• What is it? A DVD device is an optical drive, similar to a CD drive, used to play or record information on specially formatted disks that are the same size as CDs. The storage capacities of DVD are huge: 4.7G to 8.5G on a single-sided disk and up to 17G on a double-sided disk. The market competition between the manufacturers of different recordable DVD formats confuses buyers.

  • When do you need one? You need a DVD device for high-capacity, multimedia storage and to play back high-resolution audio or video images. You need a recordable/rewritable DVD device for making your own copies of data, audio or video files.

  • When don't you need one? If you simply want to use PC operating system applications, stick with CD-ROM for now. DVD is still more expensive than CD technology and is intended for higher levels of use.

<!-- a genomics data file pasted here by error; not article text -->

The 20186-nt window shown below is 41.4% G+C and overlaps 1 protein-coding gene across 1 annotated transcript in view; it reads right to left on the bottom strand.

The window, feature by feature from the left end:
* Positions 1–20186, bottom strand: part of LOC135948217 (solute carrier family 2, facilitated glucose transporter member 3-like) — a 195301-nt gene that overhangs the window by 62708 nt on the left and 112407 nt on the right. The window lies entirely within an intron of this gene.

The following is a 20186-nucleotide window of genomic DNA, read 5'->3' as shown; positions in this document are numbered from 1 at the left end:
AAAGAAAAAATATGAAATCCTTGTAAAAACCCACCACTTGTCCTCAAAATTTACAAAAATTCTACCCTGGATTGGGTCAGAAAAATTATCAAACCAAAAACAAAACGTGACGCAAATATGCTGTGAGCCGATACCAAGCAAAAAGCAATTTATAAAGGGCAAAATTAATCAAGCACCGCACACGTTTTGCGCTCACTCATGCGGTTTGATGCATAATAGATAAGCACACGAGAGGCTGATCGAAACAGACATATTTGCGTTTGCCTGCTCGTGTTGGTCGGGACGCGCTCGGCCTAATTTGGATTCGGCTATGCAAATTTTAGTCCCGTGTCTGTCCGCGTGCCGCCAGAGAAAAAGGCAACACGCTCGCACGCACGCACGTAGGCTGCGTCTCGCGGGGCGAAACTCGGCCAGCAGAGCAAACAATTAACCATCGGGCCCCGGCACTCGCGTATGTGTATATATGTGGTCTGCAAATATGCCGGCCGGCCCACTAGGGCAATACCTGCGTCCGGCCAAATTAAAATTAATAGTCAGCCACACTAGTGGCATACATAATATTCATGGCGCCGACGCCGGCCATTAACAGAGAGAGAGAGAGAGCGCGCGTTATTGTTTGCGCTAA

• Must-know info? The only real question about DVD technology is when, not if, it will take off. Some formats are ahead of others.

    DVD Video is available now and is targeted mainly at home audiences.



    Nonrecordable DVD-ROM is also fairly mature and an affordable high-storage option.



    DVD-R and DVD-RAM are also both mature formats aimed mainly at studio and optical jukebox users' requirements.



    DVD-RW and DVD+RW are competing recordable/rewritable formats, and it is difficult to say which of them will support viable products in the years to come.

  • LaCie Ltd.'s DVD/CD Rewritable Drive gives you a choice of multiple media: DVD-R, CD-R or CD-RW. It's priced at $999.









    Half a dozen of one

    DVD Video

    DVD-ROM





    DVD-R







    DVD-RAM





    DVD-RW


    www.dvdforum.com

    DVD+RW



    DVD Audio

    DVD Multi

    J.B. Miles of Pahoa, Hawaii, writes about communications and computers. E-mail him at jbmiles@gte.net.